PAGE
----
Sage Grouse Initiative

Tim provides leadership and resources to conserve sage grouse populations and to sustain healthy rangelands and rural ways of life that support them. As the national coordinator of SGI since 2010, Tim recently accepted a new position* within NRCS as the Western Lead for Working Lands for Wildlife. In this new role, Tim will continue to provide vision and leadership for SGI, and will also help bolster the capacity of conservation efforts for the Lesser Prairie-Chicken and the Southwestern Willow Flycatcher. He grew up in Klamath Basin in southern Oregon, obtained his degree in Wildlife Science from Oregon State University, and has spent his entire career working to achieve fish and wildlife conservation through sustainable agriculture and to reduce regulatory burdens associated with the Endangered Species Act. In 2011, Tim received the Secretary of Agriculture Honor Award for his work on the agency’s major sage grouse conservation initiative.

Contact Sage Grouse Initiative

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Contact Sage Grouse Initiative

Tim Griffiths
West Regional Coordinator
10 East Babcock Street
Room 443
Bozeman, Montana  59715
Phone: (406) 600-3908


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7 Introductory articles were found for Sage Grouse Initiative

Establishing Conservation Easements


Ranchers & Sage Grouse Find the Elbow Room They Need to Make A Living

Why are record-breaking numbers of ranchers signing up for conservation easements in high-abundance sage grouse areas? Rangewide, a quarter-million acres will remain as working ranches without threat of subdivision.



Frequently Asked Questions About Marking Fences to Prevent Sage Grouse Collisions



Grazed Rangelands Produce Sage Grouse Chicks’ Preferred Food


This study comparing insect communities in grazed, rested, and idled pastures in Montana found that the types of insects that provide a critical food source for sage grouse chicks and other shrub- and grassland-dependent birds were 13 percent more prevalent on managed versus idled rangelands.  Studies show that grazing strategies that incorporate variation in grazing intensity, such as rest-rotation grazing that defers grazing certain pastures for a year or so, may be an effective tool for maintaining arthropod biodiversity on managed rangelands.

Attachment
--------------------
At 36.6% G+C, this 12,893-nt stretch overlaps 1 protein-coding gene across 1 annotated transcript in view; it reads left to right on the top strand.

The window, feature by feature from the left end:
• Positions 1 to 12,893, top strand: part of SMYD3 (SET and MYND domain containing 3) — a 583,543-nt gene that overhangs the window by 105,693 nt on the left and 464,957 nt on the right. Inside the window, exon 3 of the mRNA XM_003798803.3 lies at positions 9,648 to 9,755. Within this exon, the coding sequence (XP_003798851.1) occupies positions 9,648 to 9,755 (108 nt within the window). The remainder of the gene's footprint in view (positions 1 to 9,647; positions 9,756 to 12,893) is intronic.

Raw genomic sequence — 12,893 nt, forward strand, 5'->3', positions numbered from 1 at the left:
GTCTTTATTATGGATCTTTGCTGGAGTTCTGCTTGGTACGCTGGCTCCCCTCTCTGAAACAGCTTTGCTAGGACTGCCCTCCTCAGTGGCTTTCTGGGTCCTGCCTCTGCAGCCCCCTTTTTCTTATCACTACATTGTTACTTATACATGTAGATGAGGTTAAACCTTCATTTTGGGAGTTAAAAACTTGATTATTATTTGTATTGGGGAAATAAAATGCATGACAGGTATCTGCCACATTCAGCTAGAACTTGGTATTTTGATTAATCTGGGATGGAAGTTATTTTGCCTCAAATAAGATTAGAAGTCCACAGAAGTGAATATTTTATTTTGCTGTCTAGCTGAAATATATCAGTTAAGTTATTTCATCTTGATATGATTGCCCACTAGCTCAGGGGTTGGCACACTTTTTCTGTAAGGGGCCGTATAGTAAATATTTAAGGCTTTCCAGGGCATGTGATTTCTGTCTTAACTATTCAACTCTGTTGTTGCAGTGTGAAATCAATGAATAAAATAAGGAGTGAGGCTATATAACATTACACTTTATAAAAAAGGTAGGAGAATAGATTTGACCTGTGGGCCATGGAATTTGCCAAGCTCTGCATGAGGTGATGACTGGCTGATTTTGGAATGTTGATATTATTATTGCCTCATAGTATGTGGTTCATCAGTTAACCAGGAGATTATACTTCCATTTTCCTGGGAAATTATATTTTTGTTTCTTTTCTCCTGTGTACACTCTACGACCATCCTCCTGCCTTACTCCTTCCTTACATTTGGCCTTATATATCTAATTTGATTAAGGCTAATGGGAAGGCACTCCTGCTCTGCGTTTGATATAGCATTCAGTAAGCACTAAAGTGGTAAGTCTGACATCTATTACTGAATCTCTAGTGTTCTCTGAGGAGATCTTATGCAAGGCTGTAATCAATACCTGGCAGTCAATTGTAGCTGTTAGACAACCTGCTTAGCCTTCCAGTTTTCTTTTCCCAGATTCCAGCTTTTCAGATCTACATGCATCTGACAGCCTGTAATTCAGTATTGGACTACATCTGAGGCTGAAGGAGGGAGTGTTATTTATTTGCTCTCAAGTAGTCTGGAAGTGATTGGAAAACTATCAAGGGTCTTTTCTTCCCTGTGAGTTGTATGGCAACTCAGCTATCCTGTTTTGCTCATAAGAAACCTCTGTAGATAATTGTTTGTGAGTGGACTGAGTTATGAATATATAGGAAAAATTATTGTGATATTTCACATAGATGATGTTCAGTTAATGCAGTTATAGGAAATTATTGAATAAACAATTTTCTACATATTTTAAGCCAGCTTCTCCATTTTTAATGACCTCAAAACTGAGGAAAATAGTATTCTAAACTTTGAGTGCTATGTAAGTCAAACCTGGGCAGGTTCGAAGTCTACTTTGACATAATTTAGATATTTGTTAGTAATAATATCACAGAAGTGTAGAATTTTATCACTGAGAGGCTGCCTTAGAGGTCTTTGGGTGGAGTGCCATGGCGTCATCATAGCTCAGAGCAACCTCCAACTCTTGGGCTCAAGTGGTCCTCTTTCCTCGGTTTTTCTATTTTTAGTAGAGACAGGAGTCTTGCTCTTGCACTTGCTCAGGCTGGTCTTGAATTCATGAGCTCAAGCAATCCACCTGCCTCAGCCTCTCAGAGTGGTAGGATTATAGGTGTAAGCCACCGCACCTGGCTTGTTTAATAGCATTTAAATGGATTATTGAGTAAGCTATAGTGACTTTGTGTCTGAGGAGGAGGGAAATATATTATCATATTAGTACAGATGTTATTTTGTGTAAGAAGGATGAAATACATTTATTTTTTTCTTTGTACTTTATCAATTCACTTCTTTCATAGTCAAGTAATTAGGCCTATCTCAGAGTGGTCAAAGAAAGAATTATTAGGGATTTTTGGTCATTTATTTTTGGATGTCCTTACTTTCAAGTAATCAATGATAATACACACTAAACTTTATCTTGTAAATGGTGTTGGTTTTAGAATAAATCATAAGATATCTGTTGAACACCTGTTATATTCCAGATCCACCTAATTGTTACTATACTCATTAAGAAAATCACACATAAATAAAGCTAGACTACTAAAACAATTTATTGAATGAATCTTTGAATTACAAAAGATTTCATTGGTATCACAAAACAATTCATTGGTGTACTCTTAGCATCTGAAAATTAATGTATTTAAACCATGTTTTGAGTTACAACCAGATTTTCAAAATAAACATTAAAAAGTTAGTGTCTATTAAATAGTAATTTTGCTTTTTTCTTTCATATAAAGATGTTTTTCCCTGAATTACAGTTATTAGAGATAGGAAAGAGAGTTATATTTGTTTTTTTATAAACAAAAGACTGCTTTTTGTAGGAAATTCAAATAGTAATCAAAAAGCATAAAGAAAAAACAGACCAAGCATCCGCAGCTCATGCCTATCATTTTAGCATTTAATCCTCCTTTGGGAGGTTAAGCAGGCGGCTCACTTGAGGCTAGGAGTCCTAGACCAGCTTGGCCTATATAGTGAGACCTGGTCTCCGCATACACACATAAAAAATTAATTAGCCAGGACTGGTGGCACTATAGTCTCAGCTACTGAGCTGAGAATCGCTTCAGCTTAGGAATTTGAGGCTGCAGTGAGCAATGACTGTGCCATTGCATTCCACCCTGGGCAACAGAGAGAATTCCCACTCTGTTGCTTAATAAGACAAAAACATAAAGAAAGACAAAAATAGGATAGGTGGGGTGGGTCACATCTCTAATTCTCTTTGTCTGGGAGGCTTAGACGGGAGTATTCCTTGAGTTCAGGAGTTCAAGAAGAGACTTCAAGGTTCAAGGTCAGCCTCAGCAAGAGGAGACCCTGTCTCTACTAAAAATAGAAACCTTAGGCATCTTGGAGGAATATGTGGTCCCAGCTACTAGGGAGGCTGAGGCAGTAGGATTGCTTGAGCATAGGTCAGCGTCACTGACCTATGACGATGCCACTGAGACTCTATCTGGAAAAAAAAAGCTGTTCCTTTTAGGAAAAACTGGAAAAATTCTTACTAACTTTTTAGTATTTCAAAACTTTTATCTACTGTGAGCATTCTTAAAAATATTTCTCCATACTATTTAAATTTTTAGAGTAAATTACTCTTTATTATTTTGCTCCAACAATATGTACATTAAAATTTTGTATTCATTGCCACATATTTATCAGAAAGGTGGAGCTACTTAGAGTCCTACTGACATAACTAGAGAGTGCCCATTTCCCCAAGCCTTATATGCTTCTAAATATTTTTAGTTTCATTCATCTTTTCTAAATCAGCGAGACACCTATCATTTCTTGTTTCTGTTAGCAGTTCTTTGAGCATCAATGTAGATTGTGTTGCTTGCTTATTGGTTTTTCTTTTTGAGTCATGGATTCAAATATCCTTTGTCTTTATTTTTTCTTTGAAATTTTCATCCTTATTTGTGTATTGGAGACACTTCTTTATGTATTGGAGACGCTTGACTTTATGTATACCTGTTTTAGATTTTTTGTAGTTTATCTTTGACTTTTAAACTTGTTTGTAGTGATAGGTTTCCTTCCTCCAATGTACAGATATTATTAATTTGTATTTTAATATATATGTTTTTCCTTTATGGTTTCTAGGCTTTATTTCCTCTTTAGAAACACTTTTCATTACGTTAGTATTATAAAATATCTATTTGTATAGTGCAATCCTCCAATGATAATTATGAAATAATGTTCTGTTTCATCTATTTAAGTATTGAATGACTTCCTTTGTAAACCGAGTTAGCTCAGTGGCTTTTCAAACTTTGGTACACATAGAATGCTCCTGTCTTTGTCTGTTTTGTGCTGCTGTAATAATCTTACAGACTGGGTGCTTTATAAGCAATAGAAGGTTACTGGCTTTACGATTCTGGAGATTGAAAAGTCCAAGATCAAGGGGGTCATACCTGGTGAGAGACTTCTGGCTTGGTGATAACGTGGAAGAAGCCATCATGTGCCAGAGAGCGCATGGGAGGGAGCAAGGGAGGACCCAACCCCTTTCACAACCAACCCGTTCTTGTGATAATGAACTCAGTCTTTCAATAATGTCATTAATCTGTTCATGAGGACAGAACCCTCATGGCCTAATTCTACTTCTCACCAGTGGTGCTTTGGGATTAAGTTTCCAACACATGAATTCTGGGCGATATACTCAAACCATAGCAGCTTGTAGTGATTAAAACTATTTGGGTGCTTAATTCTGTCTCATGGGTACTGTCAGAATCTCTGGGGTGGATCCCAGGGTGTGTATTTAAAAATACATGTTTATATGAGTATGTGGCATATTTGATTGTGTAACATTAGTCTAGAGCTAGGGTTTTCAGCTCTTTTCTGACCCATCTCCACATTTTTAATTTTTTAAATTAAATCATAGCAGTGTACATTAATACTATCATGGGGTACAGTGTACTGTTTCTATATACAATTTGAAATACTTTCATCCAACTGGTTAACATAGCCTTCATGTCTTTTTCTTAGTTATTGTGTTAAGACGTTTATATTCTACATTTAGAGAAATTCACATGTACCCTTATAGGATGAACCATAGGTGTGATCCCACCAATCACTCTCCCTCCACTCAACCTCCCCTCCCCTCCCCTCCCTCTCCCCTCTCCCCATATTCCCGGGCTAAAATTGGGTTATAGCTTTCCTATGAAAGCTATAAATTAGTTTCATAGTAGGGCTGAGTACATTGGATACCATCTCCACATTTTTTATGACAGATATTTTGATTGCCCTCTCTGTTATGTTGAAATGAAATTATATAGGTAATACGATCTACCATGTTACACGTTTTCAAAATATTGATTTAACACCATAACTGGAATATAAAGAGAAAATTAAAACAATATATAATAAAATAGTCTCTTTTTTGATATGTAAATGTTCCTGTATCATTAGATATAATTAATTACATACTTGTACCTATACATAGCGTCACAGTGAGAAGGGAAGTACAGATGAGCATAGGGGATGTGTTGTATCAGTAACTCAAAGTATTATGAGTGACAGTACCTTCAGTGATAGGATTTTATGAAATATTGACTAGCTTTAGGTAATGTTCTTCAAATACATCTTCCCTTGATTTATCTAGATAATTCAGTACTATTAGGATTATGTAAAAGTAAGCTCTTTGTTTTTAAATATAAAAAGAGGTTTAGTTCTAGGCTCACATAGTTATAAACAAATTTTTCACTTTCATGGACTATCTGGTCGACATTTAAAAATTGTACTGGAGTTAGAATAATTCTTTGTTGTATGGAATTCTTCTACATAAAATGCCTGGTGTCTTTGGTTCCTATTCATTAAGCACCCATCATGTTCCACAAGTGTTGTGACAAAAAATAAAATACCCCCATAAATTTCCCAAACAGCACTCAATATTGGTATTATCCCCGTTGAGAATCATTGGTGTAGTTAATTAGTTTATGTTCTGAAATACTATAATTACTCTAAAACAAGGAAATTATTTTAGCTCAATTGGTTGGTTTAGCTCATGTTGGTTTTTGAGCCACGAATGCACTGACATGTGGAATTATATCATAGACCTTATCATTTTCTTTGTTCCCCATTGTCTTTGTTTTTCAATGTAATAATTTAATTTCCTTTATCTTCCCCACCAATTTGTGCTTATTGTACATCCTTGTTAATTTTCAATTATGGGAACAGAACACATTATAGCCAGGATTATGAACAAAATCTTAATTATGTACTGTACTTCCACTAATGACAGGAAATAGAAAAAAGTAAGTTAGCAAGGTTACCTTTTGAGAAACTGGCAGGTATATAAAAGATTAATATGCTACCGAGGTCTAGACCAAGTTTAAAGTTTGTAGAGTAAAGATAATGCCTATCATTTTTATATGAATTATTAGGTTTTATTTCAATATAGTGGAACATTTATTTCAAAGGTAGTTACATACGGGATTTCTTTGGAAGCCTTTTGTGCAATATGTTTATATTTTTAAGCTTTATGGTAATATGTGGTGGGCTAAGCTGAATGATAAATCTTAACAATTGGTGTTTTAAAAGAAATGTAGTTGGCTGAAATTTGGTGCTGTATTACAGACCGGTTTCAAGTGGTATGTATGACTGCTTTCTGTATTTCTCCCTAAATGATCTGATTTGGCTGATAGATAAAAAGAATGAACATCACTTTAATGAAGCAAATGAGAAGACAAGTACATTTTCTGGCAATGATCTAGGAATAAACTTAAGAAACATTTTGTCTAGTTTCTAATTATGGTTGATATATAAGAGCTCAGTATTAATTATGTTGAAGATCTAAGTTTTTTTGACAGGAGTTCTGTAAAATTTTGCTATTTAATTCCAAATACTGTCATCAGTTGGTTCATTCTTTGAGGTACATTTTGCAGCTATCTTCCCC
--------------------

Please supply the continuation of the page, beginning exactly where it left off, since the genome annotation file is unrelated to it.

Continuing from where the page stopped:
Research shows that 50 to 60 percent of the diet of one- to four-week-old sage grouse chicks is composed of insects such as beetles, ants, and caterpillars. Predatory spiders— which researchers found in abundance in idle, ungrazed pastures — eat the bugs that sage grouse need to survive and thrive.


Middle Ground Found On The Range


Grazing access to public lands important for sustainable ranching 

New research reveals a clear link between the economic health of ranches and their ability to maintain habitat for iconic wildlife. “When you change something on public lands, it influences private lands and vice versa,” says Dr. Naugle, SGI Science Advisor.  Read More


Restoring wide-open sagebrush habitat in southern Oregon benefits birds and ranchers

By: and

In Oregon, a long-term study of sage grouse and conifer removal showed that grouse population growth rates increased 12% following conifer removal. This before and after photograph demonstrates just how much conifer encroachment existed on the site prior to removal. 


Science to Solutions - Private Lands Vital to Conserving Wet Areas for Sage Grouse Summer Habitat


A recent groundbreaking study reveals a strong link between sites, which are essential summer habitat for sage grouse to raise their broods, and the distribution of sage grouse breeding areas or leks. More than 80% of these habitats are located on private lands.


Science to Solutions - Sagebrush Songbirds Under the Sage Grouse Umbrella


Researchers examined whether benefits from sage grouse conservation extend to three species of sagebrush songbirds: Brewer's sparrow, sagebrush sparrow and sage thrasher.